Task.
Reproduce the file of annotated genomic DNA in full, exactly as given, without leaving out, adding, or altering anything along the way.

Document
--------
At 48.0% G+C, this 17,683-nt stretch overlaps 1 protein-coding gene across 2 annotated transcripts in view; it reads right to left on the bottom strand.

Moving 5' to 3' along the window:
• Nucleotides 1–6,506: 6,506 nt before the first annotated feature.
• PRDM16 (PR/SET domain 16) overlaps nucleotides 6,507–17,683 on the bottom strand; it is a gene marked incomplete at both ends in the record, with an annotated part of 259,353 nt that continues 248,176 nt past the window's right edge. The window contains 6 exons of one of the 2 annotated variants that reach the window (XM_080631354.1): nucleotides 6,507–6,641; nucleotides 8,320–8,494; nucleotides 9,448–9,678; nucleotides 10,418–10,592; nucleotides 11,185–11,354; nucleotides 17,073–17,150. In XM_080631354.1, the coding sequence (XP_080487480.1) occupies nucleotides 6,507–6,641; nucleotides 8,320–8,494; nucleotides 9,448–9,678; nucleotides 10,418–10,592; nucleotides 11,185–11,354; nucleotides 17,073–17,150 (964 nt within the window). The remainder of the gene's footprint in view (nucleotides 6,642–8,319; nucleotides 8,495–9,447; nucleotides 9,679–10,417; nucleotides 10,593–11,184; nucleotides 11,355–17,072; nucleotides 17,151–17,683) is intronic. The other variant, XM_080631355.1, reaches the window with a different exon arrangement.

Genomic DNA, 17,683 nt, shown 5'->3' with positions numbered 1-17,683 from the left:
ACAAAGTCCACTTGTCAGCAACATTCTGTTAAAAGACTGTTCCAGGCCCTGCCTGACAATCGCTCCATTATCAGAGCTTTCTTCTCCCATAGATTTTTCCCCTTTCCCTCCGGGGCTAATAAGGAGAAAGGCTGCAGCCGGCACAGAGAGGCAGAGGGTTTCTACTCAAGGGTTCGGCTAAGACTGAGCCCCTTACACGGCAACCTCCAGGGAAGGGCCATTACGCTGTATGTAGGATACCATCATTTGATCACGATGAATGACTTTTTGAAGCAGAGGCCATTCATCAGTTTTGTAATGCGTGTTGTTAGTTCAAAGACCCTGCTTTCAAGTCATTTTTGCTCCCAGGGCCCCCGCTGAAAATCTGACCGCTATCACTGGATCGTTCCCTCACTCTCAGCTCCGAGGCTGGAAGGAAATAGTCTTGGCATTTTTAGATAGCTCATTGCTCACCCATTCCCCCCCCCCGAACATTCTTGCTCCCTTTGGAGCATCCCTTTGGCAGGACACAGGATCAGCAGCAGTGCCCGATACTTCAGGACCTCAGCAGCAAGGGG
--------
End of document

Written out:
At 48.0% G+C, this 17,683-nt stretch overlaps 1 protein-coding gene across 2 annotated transcripts in view; it reads right to left on the bottom strand.

Moving 5' to 3' along the window:
• Nucleotides 1–6,506: 6,506 nt before the first annotated feature.
• PRDM16 (PR/SET domain 16) overlaps nucleotides 6,507–17,683 on the bottom strand; it is a gene marked incomplete at both ends in the record, with an annotated part of 259,353 nt that continues 248,176 nt past the window's right edge. The window contains 6 exons of one of the 2 annotated variants that reach the window (XM_080631354.1): nucleotides 6,507–6,641; nucleotides 8,320–8,494; nucleotides 9,448–9,678; nucleotides 10,418–10,592; nucleotides 11,185–11,354; nucleotides 17,073–17,150. In XM_080631354.1, the coding sequence (XP_080487480.1) occupies nucleotides 6,507–6,641; nucleotides 8,320–8,494; nucleotides 9,448–9,678; nucleotides 10,418–10,592; nucleotides 11,185–11,354; nucleotides 17,073–17,150 (964 nt within the window). The remainder of the gene's footprint in view (nucleotides 6,642–8,319; nucleotides 8,495–9,447; nucleotides 9,679–10,417; nucleotides 10,593–11,184; nucleotides 11,355–17,072; nucleotides 17,151–17,683) is intronic. The other variant, XM_080631355.1, reaches the window with a different exon arrangement.

Genomic DNA, 17,683 nt, shown 5'->3' with positions numbered 1-17,683 from the left:
ACAAAGTCCACTTGTCAGCAACATTCTGTTAAAAGACTGTTCCAGGCCCTGCCTGACAATCGCTCCATTATCAGAGCTTTCTTCTCCCATAGATTTTTCCCCTTTCCCTCCGGGGCTAATAAGGAGAAAGGCTGCAGCCGGCACAGAGAGGCAGAGGGTTTCTACTCAAGGGTTCGGCTAAGACTGAGCCCCTTACACGGCAACCTCCAGGGAAGGGCCATTACGCTGTATGTAGGATACCATCATTTGATCACGATGAATGACTTTTTGAAGCAGAGGCCATTCATCAGTTTTGTAATGCGTGTTGTTAGTTCAAAGACCCTGCTTTCAAGTCATTTTTGCTCCCAGGGCCCCCGCTGAAAATCTGACCGCTATCACTGGATCGTTCCCTCACTCTCAGCTCCGAGGCTGGAAGGAAATAGTCTTGGCATTTTTAGATAGCTCATTGCTCACCCATTCCCCCCCCCCGAACATTCTTGCTCCCTTTGGAGCATCCCTTTGGCAGGACACAGGATCAGCAGCAGTGCCCGATACTTCAGGACCTCAGCAGCAAGGGG